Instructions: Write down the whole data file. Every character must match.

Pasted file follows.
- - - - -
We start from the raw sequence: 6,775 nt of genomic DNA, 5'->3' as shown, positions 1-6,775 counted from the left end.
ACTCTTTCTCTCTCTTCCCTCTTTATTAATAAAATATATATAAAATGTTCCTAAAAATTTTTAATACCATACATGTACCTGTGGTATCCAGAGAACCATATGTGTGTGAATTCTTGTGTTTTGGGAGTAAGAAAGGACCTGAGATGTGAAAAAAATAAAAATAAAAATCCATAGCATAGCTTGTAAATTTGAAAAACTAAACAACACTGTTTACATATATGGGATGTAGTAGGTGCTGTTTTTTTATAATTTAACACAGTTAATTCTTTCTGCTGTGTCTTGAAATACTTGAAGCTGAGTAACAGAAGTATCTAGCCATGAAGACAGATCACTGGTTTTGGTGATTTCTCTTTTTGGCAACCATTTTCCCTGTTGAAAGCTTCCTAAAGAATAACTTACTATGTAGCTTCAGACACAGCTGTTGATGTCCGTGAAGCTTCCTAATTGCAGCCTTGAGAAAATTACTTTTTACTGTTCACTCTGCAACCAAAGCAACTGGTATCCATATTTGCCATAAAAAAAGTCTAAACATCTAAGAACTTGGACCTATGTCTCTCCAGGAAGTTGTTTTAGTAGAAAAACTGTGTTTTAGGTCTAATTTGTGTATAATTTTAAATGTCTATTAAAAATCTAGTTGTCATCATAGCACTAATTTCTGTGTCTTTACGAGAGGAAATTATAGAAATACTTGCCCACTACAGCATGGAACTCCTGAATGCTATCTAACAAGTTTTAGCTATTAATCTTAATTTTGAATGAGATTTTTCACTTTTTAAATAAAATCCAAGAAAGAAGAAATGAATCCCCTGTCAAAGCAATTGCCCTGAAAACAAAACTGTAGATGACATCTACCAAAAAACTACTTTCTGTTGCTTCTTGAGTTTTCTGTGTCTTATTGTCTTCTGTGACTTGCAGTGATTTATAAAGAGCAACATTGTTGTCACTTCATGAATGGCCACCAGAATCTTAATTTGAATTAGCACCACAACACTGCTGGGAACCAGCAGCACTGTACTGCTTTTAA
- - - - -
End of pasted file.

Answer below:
We start from the raw sequence: 6,775 nt of genomic DNA, 5'->3' as shown, positions 1-6,775 counted from the left end.
ACTCTTTCTCTCTCTTCCCTCTTTATTAATAAAATATATATAAAATGTTCCTAAAAATTTTTAATACCATACATGTACCTGTGGTATCCAGAGAACCATATGTGTGTGAATTCTTGTGTTTTGGGAGTAAGAAAGGACCTGAGATGTGAAAAAAATAAAAATAAAAATCCATAGCATAGCTTGTAAATTTGAAAAACTAAACAACACTGTTTACATATATGGGATGTAGTAGGTGCTGTTTTTTTATAATTTAACACAGTTAATTCTTTCTGCTGTGTCTTGAAATACTTGAAGCTGAGTAACAGAAGTATCTAGCCATGAAGACAGATCACTGGTTTTGGTGATTTCTCTTTTTGGCAACCATTTTCCCTGTTGAAAGCTTCCTAAAGAATAACTTACTATGTAGCTTCAGACACAGCTGTTGATGTCCGTGAAGCTTCCTAATTGCAGCCTTGAGAAAATTACTTTTTACTGTTCACTCTGCAACCAAAGCAACTGGTATCCATATTTGCCATAAAAAAAGTCTAAACATCTAAGAACTTGGACCTATGTCTCTCCAGGAAGTTGTTTTAGTAGAAAAACTGTGTTTTAGGTCTAATTTGTGTATAATTTTAAATGTCTATTAAAAATCTAGTTGTCATCATAGCACTAATTTCTGTGTCTTTACGAGAGGAAATTATAGAAATACTTGCCCACTACAGCATGGAACTCCTGAATGCTATCTAACAAGTTTTAGCTATTAATCTTAATTTTGAATGAGATTTTTCACTTTTTAAATAAAATCCAAGAAAGAAGAAATGAATCCCCTGTCAAAGCAATTGCCCTGAAAACAAAACTGTAGATGACATCTACCAAAAAACTACTTTCTGTTGCTTCTTGAGTTTTCTGTGTCTTATTGTCTTCTGTGACTTGCAGTGATTTATAAAGAGCAACATTGTTGTCACTTCATGAATGGCCACCAGAATCTTAATTTGAATTAGCACCACAACACTGCTGGGAACCAGCAGCACTGTACTGCTTTTAA